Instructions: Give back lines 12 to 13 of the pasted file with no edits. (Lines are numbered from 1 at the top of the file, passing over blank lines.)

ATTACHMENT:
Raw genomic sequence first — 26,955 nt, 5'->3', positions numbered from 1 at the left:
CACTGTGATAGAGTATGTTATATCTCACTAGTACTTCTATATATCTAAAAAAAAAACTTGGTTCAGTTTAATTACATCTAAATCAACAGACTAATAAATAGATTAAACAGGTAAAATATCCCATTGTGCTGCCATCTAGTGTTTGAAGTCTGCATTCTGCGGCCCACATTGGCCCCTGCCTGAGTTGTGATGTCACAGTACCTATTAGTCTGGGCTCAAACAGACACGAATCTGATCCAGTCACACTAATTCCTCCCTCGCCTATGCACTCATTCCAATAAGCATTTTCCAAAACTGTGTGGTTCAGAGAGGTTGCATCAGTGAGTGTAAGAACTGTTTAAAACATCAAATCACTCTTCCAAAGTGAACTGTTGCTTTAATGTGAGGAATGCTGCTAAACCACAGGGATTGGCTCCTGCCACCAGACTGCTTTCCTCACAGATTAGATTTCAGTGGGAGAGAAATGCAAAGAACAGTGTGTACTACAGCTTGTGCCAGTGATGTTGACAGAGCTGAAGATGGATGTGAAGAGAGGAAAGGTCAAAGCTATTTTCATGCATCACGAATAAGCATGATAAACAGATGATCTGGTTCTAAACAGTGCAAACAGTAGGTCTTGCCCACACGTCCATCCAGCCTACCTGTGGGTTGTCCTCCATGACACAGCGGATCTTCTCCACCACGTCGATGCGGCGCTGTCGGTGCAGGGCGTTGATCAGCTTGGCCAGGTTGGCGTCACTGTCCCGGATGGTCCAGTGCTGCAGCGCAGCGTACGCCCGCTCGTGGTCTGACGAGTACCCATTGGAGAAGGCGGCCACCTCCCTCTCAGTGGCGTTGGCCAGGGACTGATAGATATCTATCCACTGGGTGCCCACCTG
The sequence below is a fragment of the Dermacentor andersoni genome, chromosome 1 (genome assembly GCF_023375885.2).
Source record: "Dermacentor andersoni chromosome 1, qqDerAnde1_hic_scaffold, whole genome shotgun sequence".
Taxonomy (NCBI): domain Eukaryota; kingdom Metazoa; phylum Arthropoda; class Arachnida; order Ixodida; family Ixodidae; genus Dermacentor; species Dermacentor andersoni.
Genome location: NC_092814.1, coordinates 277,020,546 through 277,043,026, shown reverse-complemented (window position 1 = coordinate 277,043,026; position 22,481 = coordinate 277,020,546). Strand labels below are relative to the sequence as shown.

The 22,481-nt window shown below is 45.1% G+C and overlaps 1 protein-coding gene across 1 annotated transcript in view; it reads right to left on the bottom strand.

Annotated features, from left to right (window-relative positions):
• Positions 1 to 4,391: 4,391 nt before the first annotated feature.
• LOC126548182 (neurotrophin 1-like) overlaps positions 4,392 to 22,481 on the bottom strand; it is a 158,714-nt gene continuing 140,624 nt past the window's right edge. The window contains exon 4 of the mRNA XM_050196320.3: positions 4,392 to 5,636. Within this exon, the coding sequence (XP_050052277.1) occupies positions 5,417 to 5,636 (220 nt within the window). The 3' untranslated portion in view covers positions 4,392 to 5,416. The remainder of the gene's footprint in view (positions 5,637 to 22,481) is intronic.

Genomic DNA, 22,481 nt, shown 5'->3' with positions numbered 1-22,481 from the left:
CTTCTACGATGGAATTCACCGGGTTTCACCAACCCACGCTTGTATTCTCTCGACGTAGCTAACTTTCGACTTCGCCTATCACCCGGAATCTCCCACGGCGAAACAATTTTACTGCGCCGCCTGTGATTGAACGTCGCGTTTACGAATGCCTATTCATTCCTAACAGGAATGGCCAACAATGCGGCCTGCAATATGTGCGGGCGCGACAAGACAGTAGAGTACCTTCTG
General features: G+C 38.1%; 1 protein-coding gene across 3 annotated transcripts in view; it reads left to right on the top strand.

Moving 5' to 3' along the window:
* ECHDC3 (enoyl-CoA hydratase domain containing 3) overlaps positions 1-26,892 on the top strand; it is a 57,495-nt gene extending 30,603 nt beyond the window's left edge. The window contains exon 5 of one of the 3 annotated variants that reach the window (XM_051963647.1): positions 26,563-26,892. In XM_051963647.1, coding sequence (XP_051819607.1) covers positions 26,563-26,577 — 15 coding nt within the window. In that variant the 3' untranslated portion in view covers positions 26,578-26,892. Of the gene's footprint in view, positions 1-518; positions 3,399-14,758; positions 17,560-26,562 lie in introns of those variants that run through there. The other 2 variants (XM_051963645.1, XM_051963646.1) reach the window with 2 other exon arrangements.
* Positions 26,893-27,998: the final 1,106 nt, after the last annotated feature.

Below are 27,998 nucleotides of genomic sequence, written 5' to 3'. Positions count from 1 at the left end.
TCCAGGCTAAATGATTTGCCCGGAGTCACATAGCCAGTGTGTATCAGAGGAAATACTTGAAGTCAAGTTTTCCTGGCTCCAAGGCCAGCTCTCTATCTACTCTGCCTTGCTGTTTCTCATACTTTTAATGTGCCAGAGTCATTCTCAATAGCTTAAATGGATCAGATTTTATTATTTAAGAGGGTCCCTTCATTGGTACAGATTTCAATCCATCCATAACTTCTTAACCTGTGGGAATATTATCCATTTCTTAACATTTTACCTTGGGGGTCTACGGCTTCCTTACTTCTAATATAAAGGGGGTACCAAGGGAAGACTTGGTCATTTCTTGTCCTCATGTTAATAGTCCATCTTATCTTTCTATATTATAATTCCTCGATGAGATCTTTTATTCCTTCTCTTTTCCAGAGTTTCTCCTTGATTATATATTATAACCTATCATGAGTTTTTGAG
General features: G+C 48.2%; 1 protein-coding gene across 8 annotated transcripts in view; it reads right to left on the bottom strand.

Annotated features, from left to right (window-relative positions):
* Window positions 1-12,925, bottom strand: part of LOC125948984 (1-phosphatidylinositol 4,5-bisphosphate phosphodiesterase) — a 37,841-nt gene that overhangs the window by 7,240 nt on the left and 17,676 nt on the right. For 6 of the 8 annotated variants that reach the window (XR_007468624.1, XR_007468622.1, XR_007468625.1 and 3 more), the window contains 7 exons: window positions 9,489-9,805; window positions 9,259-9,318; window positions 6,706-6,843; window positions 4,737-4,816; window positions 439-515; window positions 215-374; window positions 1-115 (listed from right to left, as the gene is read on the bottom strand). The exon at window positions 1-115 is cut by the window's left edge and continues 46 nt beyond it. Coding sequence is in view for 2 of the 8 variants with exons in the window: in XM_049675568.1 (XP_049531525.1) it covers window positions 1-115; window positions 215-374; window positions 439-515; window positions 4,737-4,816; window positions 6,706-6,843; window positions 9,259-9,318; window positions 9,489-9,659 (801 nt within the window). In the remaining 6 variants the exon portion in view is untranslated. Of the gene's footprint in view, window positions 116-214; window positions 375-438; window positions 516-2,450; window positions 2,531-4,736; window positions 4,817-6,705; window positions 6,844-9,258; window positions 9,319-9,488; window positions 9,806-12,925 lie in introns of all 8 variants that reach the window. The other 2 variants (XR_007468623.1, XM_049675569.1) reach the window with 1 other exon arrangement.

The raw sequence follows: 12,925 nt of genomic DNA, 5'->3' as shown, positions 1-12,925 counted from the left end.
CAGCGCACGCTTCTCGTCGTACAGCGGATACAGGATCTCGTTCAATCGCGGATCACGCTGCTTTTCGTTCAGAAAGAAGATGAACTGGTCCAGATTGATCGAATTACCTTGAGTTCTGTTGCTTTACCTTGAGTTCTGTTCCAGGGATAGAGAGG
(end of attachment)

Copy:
CTTCTACGATGGAATTCACCGGGTTTCACCAACCCACGCTTGTATTCTCTCGACGTAGCTAACTTTCGACTTCGCCTATCACCCGGAATCTCCCACGGCGAAACAATTTTACTGCGCCGCCTGTGATTGAACGTCGCGTTTACGAATGCCTATTCATTCCTAACAGGAATGGCCAACAATGCGGCCTGCAATATGTGCGGGCGCGACAAGACAGTAGAGTACCTTCTG
General features: G+C 38.1%; 1 protein-coding gene across 3 annotated transcripts in view; it reads left to right on the top strand.